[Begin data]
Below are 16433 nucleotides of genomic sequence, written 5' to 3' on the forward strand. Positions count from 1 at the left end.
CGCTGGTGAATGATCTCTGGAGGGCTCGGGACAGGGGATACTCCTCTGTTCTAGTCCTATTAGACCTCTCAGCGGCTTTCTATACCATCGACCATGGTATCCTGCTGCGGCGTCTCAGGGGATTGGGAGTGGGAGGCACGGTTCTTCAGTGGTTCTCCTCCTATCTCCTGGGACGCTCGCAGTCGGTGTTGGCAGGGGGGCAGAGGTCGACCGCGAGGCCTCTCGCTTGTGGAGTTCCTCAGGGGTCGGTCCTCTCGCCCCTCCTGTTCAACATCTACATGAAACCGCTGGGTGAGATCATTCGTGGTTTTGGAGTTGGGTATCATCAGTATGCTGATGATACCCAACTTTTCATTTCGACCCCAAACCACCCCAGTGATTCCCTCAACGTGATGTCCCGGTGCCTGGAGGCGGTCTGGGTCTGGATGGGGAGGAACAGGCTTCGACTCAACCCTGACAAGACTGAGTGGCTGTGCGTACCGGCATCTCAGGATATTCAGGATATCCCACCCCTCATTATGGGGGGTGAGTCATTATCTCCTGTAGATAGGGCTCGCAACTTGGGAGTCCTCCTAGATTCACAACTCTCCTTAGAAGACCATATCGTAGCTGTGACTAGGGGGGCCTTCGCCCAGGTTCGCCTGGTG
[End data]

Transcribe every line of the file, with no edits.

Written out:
Below are 16433 nucleotides of genomic sequence, written 5' to 3' on the forward strand. Positions count from 1 at the left end.
CGCTGGTGAATGATCTCTGGAGGGCTCGGGACAGGGGATACTCCTCTGTTCTAGTCCTATTAGACCTCTCAGCGGCTTTCTATACCATCGACCATGGTATCCTGCTGCGGCGTCTCAGGGGATTGGGAGTGGGAGGCACGGTTCTTCAGTGGTTCTCCTCCTATCTCCTGGGACGCTCGCAGTCGGTGTTGGCAGGGGGGCAGAGGTCGACCGCGAGGCCTCTCGCTTGTGGAGTTCCTCAGGGGTCGGTCCTCTCGCCCCTCCTGTTCAACATCTACATGAAACCGCTGGGTGAGATCATTCGTGGTTTTGGAGTTGGGTATCATCAGTATGCTGATGATACCCAACTTTTCATTTCGACCCCAAACCACCCCAGTGATTCCCTCAACGTGATGTCCCGGTGCCTGGAGGCGGTCTGGGTCTGGATGGGGAGGAACAGGCTTCGACTCAACCCTGACAAGACTGAGTGGCTGTGCGTACCGGCATCTCAGGATATTCAGGATATCCCACCCCTCATTATGGGGGGTGAGTCATTATCTCCTGTAGATAGGGCTCGCAACTTGGGAGTCCTCCTAGATTCACAACTCTCCTTAGAAGACCATATCGTAGCTGTGACTAGGGGGGCCTTCGCCCAGGTTCGCCTGGTG